Finished up Nana which never does get much of a plot beyond the rise and (rather brief) fall of Nana. Most of the chapters are extended scenes (at the theater, two separate parties, a stay in the country, a day at a horse race, etc.) but then the penultimate chapter is a whirlwind of activity as everything falls apart for Nana's lovers. In the end she spends years out of the country and then when she returns to visit her abandoned son she catched small pox from him and dies, a bit reminiscent of Coralie in Lost Illusions. Overall I quite enjoyed it, Zola has a way with describing these scenes that is very engaging.
I got this box set of a collected Le Guin novellas and collection short stories and started in on some of the novellas. A few (like four of the Five Ways to Forgiveness and some others from the collected Hainish volumes) I've read, but amongst then I read Hernes a realist work that follows four generations of women from a small Oregon coastal town, narrating alternately in their own voices. It's a beautiful work, and turned out to be part of a collection Searoad based around the town, which I've also since read and really enjoyed (though the novella is definitely the highlight).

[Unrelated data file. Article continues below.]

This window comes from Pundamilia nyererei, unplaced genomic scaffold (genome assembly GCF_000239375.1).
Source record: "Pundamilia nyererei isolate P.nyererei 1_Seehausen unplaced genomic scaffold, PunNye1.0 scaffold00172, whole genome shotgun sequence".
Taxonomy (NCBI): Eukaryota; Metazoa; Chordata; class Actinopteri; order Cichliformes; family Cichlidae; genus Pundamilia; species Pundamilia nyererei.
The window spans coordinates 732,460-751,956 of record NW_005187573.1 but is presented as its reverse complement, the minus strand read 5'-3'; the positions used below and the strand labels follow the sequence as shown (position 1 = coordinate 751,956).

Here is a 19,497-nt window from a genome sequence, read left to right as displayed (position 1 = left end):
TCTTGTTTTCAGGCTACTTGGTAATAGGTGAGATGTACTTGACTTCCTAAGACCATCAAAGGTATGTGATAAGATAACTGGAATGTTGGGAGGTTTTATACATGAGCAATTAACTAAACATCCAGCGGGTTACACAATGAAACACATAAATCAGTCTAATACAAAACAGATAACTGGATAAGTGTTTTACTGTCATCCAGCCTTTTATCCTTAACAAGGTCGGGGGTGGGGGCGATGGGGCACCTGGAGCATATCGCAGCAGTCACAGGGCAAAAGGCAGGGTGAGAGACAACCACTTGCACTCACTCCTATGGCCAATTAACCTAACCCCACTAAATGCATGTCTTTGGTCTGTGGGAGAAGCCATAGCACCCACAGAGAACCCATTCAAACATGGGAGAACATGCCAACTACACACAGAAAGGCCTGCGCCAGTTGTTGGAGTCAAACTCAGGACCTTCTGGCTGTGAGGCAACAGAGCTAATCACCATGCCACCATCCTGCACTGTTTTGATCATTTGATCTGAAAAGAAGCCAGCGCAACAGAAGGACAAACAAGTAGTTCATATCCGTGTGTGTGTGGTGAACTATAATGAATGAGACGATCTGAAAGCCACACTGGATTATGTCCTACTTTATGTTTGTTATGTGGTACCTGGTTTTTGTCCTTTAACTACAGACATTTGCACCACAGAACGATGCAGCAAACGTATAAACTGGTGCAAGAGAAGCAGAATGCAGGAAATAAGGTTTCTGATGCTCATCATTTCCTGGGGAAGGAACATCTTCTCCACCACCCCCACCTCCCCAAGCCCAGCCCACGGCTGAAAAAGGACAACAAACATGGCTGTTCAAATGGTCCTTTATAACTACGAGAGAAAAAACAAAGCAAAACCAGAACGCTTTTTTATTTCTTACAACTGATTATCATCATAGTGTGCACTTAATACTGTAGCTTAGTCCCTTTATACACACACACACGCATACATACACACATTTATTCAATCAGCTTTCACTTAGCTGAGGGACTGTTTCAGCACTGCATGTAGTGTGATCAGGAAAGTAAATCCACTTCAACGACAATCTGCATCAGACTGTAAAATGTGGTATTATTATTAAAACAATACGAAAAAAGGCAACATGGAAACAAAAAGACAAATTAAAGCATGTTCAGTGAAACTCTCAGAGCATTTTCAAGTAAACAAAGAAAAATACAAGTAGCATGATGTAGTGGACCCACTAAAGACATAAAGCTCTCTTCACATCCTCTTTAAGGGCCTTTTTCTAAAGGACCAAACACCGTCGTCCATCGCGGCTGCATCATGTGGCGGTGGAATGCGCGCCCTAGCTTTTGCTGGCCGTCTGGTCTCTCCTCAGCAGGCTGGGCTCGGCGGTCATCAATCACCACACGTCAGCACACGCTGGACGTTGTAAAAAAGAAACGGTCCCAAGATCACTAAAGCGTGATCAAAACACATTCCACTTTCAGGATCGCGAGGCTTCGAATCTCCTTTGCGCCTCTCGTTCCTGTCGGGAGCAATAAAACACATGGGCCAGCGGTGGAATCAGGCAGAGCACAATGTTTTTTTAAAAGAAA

Watched The English on Amazon, a western miniseries. It was mostly nice to look at and well acted but suffered a lot from the writing trying too hard to make things suspenseful and surprising. The writers seemed to think the very interesting relationship between the two protagonists, a British woman seeking revenge for the death of her son and a Pawnee former US army scout, wasn't enough to hold the series. The first few episodes have these scenes in some town that have no obvious bearing on the rest of the narrative until you get a long flashback in episode 4 and most of the surprising revelations coming from the storyline are neither surprising nor particularly helped by having been made mysterious. That stands in contrast to a late story revelation about how the son died and why the mother says she is already dead that is both surprising and affecting. The story in the town and the flashback also involves the protagonists's ex-fiance who left Britain to raise cattle in the U.S. He's in the early scenes and the flashbacks doing not much at all (I think we are to maybe assume he is the father and the man she is after until the episode 4 flashback), then dies off screen and pointlessly in the file episode just before the protagonist arrives. If this were an old school tv series you'd almost think the writers had to write the actor out of the show for some non-diegetic reason. He's just gone and never really plays any part in the story, where it would have been interesting and dramatic to see them meet in the end. The finale also has the two protagonists be forced to separate with very little logic just apparently, so things can be more sad. Oh and the whole series suffers from the modern western cliche where almost literally every person the protagonists meet is trying to murder them.